“You were born with your legs apart. They’ll send you to the grave in a Y shaped coffin”.

Written in 1967, What the Butler Saw was first presented in March 1969, a year and a half after Orton’s death, at the Queens Theatre, London.

The play opens in a private psychiatric clinic with Dr Prentice convincing Geraldine Barclay to take her clothes off as part of her job interview as his new secretary. From that moment on, the farce is unleashed with continuous shifts into sexual and psychological exploitation, gender confusion, lost and mistaken identities, nymphomania, transvestism, incest, blackmail and bribery.

Geraldine: I couldn’t allow a man to touch me while I was unclothed.
Prentice: I shall wear rubber gloves.

The title of the play implies voyeurism and is based on an Edwardian type of entertainment in which people viewed erotic pictures through a small lens. As such, What the Butler Saw appalled and enraged certain audiences with its blatant sexual overtones, attacks on authority and conventional morality via its invitation to view other people’s sexuality and sexual identity from the position of voyeur. However, most critics regard it as Orton’s finest play, considered today as a contemporary classic.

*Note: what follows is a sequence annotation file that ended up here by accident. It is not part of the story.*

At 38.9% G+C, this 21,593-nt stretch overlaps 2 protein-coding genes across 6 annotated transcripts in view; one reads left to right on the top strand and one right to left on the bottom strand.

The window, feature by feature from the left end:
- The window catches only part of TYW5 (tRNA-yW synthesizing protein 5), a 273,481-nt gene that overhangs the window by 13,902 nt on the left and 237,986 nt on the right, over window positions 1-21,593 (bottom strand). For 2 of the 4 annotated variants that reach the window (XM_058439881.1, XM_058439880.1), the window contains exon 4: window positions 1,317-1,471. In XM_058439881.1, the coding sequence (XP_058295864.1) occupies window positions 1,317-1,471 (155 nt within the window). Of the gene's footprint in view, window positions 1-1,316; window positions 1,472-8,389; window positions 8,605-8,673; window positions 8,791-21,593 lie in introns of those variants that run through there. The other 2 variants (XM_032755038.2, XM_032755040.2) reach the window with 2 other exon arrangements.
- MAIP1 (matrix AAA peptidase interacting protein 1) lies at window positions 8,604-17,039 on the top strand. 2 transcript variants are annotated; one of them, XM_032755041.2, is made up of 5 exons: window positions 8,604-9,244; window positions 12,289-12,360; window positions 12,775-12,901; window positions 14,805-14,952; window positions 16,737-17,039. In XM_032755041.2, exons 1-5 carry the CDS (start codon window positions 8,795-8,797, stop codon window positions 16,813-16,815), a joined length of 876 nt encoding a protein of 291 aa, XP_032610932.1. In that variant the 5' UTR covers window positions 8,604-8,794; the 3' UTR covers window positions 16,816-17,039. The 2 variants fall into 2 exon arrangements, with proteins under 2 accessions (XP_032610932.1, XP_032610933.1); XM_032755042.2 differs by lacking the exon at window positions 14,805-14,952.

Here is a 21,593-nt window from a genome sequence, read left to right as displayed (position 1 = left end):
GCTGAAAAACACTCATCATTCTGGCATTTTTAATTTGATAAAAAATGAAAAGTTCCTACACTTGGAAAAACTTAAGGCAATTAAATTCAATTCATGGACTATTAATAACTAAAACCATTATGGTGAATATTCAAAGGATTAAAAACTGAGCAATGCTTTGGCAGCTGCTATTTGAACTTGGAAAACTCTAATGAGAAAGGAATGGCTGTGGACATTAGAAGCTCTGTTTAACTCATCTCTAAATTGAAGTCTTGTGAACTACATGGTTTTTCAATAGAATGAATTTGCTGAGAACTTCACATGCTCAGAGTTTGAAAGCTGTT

“You know what psychiatrists are like, they take everything you say so seriously”. Joe Orton

Image: Courtesy The Orton Estate/Joe Orton Collection at the Library of the University of Leicester   Text © Leicester City Council / Orton Quotes: © The Orton Estate  

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